On a Virtual Ward

Last week my husband, Ian, was bluelighted into Kingston Hospital. He was very unwell, and eventually – not immediately – they diagnosed Covid. He is clinically vulnerable because of a number of medical conditions, and we shielded carefully through full and partial lockdowns. Neither of us has had Covid up until now. Given the way it attacked him this time we could see why shielding had been essential for him before vaccines became available.

The A&E staff at the hospital were brilliant and he was kept for 48 hours in the Resus unit, but what I want to tell you about is what happened next. Ian was sent home on Saturday, with an oxygen supply and lots of pills, to a Virtual Ward. He was given a kit consisting of an internet Home Hub, a tablet, a wearable monitoring device that sits on his arm, a blood pressure device (to be used 4 times a day), a bespoke charger and an oximeter.

We were left on our own to set it up – even though I am tech savvy I did find that a bit daunting at the end of a tiring and stressful day. However the instructions were crystal clear and it all worked perfectly. His kit was made by Current Health but there are other brands in use.

Ian’s health data is being followed for 24 hours a day at the Monitoring Hub, which covers several hospitals. We have a phone number that we can call at any time for advice or help. They also call us when, for example, his monitoring device fell off and they weren’t getting readings. They asked me to have my mobile by the bed so they can wake me if any readings are a cause for concern during the night.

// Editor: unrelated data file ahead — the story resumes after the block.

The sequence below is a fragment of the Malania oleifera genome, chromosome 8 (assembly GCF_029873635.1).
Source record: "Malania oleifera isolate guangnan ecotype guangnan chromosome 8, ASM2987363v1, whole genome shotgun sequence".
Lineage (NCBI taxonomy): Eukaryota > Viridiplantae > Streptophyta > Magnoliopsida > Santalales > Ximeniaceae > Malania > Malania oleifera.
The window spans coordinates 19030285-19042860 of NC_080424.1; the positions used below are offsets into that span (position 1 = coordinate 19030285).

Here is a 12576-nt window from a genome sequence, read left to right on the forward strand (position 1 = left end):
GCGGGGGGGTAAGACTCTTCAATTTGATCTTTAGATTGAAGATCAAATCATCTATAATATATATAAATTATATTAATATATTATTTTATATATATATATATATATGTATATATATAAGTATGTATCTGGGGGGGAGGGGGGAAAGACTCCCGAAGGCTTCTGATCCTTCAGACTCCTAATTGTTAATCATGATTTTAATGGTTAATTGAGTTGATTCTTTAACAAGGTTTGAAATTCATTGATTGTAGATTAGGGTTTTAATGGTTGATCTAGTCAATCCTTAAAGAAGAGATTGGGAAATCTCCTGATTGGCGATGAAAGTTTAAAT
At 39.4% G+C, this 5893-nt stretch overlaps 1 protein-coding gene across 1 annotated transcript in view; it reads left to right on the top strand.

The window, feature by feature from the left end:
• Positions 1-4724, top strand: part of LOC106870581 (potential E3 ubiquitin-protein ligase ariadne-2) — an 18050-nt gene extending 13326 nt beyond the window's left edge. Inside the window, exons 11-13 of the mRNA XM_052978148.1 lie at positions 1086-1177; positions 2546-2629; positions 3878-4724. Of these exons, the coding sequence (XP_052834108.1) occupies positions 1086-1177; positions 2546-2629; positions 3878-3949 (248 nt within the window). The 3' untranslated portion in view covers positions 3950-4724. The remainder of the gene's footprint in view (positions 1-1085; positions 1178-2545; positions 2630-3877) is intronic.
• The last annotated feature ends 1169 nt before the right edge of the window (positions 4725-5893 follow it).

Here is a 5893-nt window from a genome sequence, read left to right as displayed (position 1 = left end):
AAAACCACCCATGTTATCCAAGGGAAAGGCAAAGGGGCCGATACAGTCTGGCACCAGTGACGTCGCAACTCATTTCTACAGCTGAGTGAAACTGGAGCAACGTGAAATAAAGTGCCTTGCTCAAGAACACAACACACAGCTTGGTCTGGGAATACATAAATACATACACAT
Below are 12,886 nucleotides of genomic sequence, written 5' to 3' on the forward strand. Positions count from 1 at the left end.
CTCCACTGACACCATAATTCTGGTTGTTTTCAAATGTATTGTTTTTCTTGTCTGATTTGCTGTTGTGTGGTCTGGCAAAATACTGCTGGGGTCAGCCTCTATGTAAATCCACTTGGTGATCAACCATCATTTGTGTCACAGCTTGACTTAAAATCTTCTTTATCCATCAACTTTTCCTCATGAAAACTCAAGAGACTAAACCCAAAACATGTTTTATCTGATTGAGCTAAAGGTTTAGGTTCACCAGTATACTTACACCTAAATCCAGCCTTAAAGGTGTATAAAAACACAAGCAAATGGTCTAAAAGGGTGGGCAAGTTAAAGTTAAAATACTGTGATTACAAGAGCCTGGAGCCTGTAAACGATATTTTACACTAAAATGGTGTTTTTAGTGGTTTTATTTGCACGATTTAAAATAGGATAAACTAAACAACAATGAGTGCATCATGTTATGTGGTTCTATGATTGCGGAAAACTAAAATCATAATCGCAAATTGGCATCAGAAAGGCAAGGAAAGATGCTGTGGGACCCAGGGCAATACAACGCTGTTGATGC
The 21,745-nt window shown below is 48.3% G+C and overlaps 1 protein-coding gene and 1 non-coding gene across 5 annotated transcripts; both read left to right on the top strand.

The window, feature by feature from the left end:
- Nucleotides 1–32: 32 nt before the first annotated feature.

The Virtual Ward team at Kingston Hospital is on duty between 8am and 6pm each day. Every day they have a case conference on each of the patients in the Virtual Ward. Someone from the team – usually a nurse, but sometimes a doctor – phones each day to discuss Ian’s progress. Usually we switch to a video call on the tablet for that.

The pharmacist phoned one day to explain a change in medication, and the new prescription was delivered to the door by the team physiotherapist. She is the only medical practitioner we have met in person throughout the whole process and she seemed pleased to meet one of her patients face-to-face.

Our main point of contact is the Monitoring Hub who can put us in contact with the Virtual Ward team or can pass on messages. Outside the Virtual Ward hours the Monitoring Hub is able to contact a duty doctor or call an ambulance if needed.

This video was made a couple of years ago but explains how it works, using the same kit that Ian has.

For the right patients they offer a more comfortable, relaxing and perhaps safer environment than a hospital ward, and not surprisingly they are cheaper. But they don’t work for everyone. We heard of an elderly lady in another part of the country who was sent home alone to a Virtual Ward and hated it. In my husband’s case, he does have some disability as a result of a number of complex neurological and other conditions, so it only worked because I was able to clear my diary and spend the time with him. (In any case, I needed to test myself each day for Covid – fortunately still negative). However with experience hospitals are learning how they can be most effectively deployed.